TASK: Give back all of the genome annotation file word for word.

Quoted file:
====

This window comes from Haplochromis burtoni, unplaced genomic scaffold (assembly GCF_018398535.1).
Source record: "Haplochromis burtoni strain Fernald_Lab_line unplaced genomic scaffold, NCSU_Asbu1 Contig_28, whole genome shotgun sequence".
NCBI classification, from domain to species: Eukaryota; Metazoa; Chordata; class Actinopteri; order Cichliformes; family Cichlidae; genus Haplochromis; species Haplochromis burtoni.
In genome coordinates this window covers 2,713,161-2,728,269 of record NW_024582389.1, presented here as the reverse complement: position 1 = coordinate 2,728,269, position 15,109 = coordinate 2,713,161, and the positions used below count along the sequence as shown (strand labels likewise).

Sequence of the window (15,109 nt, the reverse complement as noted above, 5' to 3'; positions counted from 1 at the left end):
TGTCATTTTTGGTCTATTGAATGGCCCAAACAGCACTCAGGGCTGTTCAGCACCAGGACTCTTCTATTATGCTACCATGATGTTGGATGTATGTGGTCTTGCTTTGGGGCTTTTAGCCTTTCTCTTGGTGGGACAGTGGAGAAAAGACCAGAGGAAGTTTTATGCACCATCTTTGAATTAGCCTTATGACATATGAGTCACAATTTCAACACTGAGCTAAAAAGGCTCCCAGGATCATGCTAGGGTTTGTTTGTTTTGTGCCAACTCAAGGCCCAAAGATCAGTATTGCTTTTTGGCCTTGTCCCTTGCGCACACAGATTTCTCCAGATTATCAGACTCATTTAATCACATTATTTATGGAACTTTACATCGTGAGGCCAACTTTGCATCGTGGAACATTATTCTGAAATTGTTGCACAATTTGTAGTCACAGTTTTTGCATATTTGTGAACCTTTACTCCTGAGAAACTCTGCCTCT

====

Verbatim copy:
This window comes from Haplochromis burtoni, unplaced genomic scaffold (assembly GCF_018398535.1).
Source record: "Haplochromis burtoni strain Fernald_Lab_line unplaced genomic scaffold, NCSU_Asbu1 Contig_28, whole genome shotgun sequence".
NCBI classification, from domain to species: Eukaryota; Metazoa; Chordata; class Actinopteri; order Cichliformes; family Cichlidae; genus Haplochromis; species Haplochromis burtoni.
In genome coordinates this window covers 2,713,161-2,728,269 of record NW_024582389.1, presented here as the reverse complement: position 1 = coordinate 2,728,269, position 15,109 = coordinate 2,713,161, and the positions used below count along the sequence as shown (strand labels likewise).

Sequence of the window (15,109 nt, the reverse complement as noted above, 5' to 3'; positions counted from 1 at the left end):
TGTCATTTTTGGTCTATTGAATGGCCCAAACAGCACTCAGGGCTGTTCAGCACCAGGACTCTTCTATTATGCTACCATGATGTTGGATGTATGTGGTCTTGCTTTGGGGCTTTTAGCCTTTCTCTTGGTGGGACAGTGGAGAAAAGACCAGAGGAAGTTTTATGCACCATCTTTGAATTAGCCTTATGACATATGAGTCACAATTTCAACACTGAGCTAAAAAGGCTCCCAGGATCATGCTAGGGTTTGTTTGTTTTGTGCCAACTCAAGGCCCAAAGATCAGTATTGCTTTTTGGCCTTGTCCCTTGCGCACACAGATTTCTCCAGATTATCAGACTCATTTAATCACATTATTTATGGAACTTTACATCGTGAGGCCAACTTTGCATCGTGGAACATTATTCTGAAATTGTTGCACAATTTGTAGTCACAGTTTTTGCATATTTGTGAACCTTTACTCCTGAGAAACTCTGCCTCT